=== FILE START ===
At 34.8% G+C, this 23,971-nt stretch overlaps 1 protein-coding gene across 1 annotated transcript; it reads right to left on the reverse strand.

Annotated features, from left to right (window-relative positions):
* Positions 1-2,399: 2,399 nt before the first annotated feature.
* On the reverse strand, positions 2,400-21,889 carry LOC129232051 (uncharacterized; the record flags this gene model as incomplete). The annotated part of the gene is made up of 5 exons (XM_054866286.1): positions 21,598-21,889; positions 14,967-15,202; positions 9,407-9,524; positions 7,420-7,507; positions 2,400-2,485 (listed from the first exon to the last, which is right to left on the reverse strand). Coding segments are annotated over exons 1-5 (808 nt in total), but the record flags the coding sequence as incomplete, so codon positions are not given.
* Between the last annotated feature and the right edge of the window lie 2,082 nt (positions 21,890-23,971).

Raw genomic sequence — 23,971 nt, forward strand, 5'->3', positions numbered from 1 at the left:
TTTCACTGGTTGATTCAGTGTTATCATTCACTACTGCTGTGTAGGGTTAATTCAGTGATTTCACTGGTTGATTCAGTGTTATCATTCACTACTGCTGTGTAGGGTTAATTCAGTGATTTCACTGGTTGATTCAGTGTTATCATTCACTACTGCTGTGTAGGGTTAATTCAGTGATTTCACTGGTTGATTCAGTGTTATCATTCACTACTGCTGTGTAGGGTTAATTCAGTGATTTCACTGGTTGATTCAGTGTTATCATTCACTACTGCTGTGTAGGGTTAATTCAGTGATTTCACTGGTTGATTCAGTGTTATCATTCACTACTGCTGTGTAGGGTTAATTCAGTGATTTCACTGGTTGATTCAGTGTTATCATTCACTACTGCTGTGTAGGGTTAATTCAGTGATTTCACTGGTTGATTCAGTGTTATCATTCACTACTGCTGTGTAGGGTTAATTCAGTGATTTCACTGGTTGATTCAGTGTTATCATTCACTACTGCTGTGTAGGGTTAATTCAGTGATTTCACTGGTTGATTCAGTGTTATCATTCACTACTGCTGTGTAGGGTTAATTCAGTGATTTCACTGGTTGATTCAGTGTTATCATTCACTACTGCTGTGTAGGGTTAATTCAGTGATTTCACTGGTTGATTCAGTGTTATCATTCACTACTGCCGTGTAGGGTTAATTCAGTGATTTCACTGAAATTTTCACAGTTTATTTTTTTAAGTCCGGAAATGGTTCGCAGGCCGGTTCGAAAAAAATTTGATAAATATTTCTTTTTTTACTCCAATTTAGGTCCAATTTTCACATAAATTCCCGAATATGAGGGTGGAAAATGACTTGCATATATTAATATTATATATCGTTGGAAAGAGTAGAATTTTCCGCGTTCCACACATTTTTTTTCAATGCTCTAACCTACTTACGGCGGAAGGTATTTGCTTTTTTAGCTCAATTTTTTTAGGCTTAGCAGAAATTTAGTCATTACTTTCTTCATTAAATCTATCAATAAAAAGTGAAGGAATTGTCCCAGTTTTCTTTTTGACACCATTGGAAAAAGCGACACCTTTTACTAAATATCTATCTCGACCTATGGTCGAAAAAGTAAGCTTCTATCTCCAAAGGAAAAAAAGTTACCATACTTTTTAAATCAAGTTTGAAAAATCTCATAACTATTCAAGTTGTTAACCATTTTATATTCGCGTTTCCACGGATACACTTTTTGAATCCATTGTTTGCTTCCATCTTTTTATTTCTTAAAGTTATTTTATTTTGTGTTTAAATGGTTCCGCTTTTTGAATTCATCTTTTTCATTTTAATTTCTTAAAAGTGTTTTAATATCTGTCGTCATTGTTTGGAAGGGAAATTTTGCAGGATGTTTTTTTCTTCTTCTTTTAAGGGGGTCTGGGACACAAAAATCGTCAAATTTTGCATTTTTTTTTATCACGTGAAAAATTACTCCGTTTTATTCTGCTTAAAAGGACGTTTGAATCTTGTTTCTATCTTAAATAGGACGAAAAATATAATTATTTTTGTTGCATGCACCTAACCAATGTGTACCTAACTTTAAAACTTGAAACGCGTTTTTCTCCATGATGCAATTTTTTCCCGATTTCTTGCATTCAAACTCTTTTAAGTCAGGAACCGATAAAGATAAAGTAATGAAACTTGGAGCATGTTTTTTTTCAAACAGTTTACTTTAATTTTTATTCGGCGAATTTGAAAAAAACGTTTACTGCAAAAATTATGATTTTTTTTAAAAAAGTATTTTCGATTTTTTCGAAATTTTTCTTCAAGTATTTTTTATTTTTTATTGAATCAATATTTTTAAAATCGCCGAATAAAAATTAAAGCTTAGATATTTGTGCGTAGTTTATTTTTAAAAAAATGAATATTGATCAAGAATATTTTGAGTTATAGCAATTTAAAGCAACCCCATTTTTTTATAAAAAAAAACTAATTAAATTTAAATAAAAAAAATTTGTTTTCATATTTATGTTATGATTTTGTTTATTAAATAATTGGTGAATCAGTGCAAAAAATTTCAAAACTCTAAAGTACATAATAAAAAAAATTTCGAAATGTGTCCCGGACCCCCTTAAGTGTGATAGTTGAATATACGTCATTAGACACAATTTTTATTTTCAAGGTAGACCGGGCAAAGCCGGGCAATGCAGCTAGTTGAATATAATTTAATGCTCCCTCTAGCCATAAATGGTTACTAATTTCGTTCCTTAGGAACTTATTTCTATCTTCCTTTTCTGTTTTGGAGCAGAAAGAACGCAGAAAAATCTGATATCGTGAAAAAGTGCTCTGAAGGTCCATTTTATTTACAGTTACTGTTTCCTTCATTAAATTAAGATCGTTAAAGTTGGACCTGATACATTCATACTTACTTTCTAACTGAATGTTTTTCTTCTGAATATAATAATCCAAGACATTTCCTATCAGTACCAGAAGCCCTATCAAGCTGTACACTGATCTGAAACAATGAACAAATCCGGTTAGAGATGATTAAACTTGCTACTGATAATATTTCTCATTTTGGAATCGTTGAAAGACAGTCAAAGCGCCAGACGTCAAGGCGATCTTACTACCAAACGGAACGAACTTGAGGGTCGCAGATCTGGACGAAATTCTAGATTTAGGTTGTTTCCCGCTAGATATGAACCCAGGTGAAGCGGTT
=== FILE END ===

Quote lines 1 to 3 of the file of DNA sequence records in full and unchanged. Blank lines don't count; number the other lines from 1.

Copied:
At 34.8% G+C, this 23,971-nt stretch overlaps 1 protein-coding gene across 1 annotated transcript; it reads right to left on the reverse strand.

Annotated features, from left to right (window-relative positions):
* Positions 1-2,399: 2,399 nt before the first annotated feature.